WORLD
“The Minsk Agreement Is Not Being Adhered To And Will Not Be”
20 February, 2015
Ever since the second Minsk Agreement was reached, every single one of the parties involved has been on its best behavior – at least outwardly. Yet, even despite all the handshakes, signatures and sugarcoating, shooting in Ukraine does not cease. Shells continue to fall and Putin continues his display of childlike innocence – even going as far as to present a draft resolution in support of the agreement to the United Nations Security Council, which it has voted on unanimously.

“Putin’s top priority is having a frozen conflict on Ukrainian territory, which will prevent it from joining NATO. That way Putin will also manage to avoid having to provide social care for the six million people comprising the population of Donbas region, forcing Kiev to take up this responsibility.”


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The resolution was submitted on February 13. It is aimed at endorsing and executing the Minsk agreements. The document also expresses concern over the continuing violence in eastern Ukraine, and stresses the importance of resolving the conflict peacefully. The resolution calls for a “total ceasefire” and a “political solution” that respects the “sovereignty, independence and territorial integrity of Ukraine.”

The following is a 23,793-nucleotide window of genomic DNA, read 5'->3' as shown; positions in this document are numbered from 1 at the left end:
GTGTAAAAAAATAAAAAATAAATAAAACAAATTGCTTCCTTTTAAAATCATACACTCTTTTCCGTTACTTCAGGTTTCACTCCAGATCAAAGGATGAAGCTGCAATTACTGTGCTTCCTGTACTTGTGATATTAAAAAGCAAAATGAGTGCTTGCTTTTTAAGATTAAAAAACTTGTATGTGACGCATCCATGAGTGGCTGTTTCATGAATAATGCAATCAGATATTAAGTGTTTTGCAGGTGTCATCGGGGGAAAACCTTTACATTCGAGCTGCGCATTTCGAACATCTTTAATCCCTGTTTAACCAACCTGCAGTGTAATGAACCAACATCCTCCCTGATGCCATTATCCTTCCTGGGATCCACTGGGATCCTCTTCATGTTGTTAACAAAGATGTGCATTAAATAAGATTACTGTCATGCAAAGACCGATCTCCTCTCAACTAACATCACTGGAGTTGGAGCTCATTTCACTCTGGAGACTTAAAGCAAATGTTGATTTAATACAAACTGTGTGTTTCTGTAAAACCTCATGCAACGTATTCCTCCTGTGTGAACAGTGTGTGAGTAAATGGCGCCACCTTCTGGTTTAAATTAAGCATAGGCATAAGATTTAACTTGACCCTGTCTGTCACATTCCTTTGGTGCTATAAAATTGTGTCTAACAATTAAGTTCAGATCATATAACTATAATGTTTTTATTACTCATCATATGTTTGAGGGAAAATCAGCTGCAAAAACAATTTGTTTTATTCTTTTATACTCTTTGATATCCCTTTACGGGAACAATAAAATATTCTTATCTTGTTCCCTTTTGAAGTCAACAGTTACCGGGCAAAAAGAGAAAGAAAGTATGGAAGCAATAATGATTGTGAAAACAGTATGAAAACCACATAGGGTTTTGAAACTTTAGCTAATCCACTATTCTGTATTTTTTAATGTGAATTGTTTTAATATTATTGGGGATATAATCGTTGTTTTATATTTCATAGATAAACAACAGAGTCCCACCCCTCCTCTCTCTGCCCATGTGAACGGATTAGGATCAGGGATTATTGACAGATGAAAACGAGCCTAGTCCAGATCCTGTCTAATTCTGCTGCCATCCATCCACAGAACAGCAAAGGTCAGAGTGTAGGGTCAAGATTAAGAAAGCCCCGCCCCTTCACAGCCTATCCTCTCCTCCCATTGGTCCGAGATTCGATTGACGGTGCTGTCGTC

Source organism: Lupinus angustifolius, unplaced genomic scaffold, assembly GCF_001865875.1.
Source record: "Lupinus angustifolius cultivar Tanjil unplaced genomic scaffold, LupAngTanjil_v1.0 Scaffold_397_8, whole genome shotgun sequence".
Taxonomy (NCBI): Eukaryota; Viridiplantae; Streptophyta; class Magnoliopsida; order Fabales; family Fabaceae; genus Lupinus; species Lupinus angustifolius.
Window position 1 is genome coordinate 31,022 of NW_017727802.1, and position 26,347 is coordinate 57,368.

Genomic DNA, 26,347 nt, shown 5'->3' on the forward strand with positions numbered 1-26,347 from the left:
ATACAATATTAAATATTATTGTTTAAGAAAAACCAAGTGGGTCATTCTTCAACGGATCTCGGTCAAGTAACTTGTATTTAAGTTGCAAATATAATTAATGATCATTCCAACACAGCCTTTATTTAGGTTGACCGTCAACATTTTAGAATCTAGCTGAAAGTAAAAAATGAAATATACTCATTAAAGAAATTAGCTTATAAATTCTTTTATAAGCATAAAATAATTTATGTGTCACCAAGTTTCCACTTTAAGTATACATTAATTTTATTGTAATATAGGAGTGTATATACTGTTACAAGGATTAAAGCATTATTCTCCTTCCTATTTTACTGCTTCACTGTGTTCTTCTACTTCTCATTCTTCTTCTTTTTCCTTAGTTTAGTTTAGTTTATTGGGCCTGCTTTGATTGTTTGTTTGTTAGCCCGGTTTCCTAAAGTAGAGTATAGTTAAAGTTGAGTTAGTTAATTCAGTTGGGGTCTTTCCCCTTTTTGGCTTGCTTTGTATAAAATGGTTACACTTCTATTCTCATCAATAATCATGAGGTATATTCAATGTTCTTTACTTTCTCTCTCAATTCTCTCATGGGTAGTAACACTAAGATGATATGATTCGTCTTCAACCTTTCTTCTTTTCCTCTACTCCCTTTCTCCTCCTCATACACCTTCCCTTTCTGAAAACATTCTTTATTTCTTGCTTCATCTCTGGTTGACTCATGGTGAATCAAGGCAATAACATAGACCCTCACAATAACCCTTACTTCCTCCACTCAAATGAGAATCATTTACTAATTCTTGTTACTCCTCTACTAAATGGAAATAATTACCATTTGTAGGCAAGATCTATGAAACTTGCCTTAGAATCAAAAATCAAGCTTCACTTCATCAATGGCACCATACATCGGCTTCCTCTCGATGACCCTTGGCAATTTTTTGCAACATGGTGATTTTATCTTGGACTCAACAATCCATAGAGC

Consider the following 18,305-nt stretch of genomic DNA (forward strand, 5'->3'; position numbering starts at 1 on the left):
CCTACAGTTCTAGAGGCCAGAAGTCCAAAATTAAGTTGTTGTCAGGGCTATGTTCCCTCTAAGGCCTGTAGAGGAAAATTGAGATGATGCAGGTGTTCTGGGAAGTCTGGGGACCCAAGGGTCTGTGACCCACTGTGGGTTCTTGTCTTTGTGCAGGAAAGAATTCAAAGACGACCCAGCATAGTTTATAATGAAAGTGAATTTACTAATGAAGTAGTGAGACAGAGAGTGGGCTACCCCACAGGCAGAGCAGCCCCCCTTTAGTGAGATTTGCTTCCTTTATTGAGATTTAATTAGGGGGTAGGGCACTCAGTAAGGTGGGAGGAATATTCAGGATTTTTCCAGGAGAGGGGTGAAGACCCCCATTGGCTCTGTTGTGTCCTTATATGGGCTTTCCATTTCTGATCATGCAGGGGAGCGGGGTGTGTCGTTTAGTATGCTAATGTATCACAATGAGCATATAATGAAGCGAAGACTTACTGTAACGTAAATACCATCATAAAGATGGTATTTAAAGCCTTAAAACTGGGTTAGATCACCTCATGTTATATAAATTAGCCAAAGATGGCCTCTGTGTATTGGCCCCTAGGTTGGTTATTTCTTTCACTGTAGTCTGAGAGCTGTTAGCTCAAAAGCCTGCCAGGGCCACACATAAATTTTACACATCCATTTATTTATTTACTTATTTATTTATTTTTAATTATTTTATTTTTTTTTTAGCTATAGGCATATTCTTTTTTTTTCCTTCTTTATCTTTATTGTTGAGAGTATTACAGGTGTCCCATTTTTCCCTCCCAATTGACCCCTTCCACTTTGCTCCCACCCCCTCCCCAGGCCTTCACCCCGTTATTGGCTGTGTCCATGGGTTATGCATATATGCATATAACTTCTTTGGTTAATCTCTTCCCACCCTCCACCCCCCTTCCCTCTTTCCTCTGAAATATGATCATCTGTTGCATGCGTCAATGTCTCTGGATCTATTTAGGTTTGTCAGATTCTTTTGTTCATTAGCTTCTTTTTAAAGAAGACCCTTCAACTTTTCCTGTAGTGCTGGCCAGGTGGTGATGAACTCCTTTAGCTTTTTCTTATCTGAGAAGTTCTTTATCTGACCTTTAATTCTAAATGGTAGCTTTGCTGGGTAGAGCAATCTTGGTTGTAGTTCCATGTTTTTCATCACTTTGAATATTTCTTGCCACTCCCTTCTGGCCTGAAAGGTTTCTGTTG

Nevertheless, political and military analysts remain unconvinced. Irakli Gogava, a former field operations manager and a chief political consultant of Ukrainian ex-President Viktor Yushchenko, is extremely skeptical about the agreement, considering it meaningless:

“The Minsk Agreement is not being adhered to and will not be. Putin’s top priority is having a frozen conflict on Ukrainian territory, which will prevent it from joining NATO. That way Putin will also manage to avoid having to provide social care for the six million people comprising the population of Donbas region, forcing Kiev to take up this responsibility. His fighters’ top priority is controlling main transportation lines and hubs – namely, the Mariupol port, Debaltseve’s railway junction, and the road connecting Donetsk and Luhansk as well as both of their airports. They will definitely try to drive the Ukrainian army from the Donetsk and Luhansk administrative districts, and Moscow is going to help them with that. If they manage to take Debaltseve, we should expect a several-week-long pause that would allow both sides to recuperate and assemble forces. Then Russians will head out towards Mariupol, then to Kramatorsk and then to Slavyansk. It is necessary that new, harsher sanctions are imposed on Russia — sanctions that all its citizens will feel, such as a moratorium on granting them visas to Europe and Anglosphere countries.”


Author: Zura Amiranashvili
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